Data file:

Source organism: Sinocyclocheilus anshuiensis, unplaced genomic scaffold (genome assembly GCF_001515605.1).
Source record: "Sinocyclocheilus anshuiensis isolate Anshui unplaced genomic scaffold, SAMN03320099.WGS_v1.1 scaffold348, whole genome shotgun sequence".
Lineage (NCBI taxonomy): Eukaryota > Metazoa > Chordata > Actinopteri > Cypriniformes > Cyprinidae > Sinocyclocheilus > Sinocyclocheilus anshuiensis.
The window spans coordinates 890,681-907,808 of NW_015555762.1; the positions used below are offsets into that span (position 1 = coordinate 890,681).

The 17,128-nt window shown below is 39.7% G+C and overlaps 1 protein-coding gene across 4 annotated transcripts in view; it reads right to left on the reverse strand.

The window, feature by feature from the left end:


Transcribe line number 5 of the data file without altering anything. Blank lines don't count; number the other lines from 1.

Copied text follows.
The 17,128-nt window shown below is 39.7% G+C and overlaps 1 protein-coding gene across 4 annotated transcripts in view; it reads right to left on the reverse strand.